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Molecules/Matter & Energy

A first look at the roots of sight, plus fading blues, steady birds and more in this week’s news

9:31am, June 19, 2011

Seeing rods in the eye
Rods in healthy human eyes have been imaged for the first time, thanks to technology borrowed from telescopes. These tiny light-sensitive cells are difficult to spot because the human eye distorts light, much as the Earth’s atmosphere does. But adaptive optics — laser beams like those that help astronomers measure and compensate for these distortions — cleared things up for a team led by Alfredo Dubra Suarez of the University of Rochester. Being able to routinely monitor rods could help doctors better understand night blindness, retinitis pigmentosa and other degenerative diseases, the researchers report in the July 1 Biomedical Optics Express.Devin Powell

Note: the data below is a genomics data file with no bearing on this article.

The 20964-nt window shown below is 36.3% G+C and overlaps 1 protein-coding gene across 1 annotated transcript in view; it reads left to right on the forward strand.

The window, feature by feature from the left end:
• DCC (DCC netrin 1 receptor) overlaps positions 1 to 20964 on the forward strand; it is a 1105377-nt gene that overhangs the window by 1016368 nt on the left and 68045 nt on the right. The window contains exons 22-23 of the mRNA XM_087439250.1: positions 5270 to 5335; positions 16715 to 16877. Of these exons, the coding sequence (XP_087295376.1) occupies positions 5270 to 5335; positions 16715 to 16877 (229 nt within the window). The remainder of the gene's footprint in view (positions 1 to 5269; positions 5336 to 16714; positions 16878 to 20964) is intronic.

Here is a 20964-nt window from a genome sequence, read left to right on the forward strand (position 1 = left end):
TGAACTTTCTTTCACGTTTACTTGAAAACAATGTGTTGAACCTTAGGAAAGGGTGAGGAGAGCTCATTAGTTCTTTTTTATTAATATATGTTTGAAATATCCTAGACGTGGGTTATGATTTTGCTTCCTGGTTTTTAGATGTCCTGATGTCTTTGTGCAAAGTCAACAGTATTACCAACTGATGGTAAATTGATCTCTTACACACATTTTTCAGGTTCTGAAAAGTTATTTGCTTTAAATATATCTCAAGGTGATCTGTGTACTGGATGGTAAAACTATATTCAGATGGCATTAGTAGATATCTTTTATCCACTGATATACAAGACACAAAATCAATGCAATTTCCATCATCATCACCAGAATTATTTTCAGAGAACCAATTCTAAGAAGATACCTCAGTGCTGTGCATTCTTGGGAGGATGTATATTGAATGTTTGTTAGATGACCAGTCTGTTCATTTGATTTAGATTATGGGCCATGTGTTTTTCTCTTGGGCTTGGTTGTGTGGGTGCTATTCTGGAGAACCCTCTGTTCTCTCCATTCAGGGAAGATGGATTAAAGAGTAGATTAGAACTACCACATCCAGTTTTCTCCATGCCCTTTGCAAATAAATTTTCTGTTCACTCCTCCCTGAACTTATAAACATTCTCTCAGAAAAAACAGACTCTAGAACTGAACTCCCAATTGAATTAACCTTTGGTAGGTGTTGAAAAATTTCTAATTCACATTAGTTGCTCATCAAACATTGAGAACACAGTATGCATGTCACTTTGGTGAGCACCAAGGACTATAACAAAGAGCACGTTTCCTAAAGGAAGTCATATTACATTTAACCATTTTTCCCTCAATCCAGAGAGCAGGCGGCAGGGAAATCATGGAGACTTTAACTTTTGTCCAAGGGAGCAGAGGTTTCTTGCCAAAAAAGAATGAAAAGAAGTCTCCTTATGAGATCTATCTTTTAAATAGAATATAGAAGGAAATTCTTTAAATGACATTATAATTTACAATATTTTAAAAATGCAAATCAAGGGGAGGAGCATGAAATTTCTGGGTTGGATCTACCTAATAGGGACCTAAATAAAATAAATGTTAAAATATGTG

Secret to birds’ steady gaze
Some birds may keep their gaze steady while hovering by rotating their bodies around their eyes. When a Japanese white-eye pushes its wings downward, the forces created

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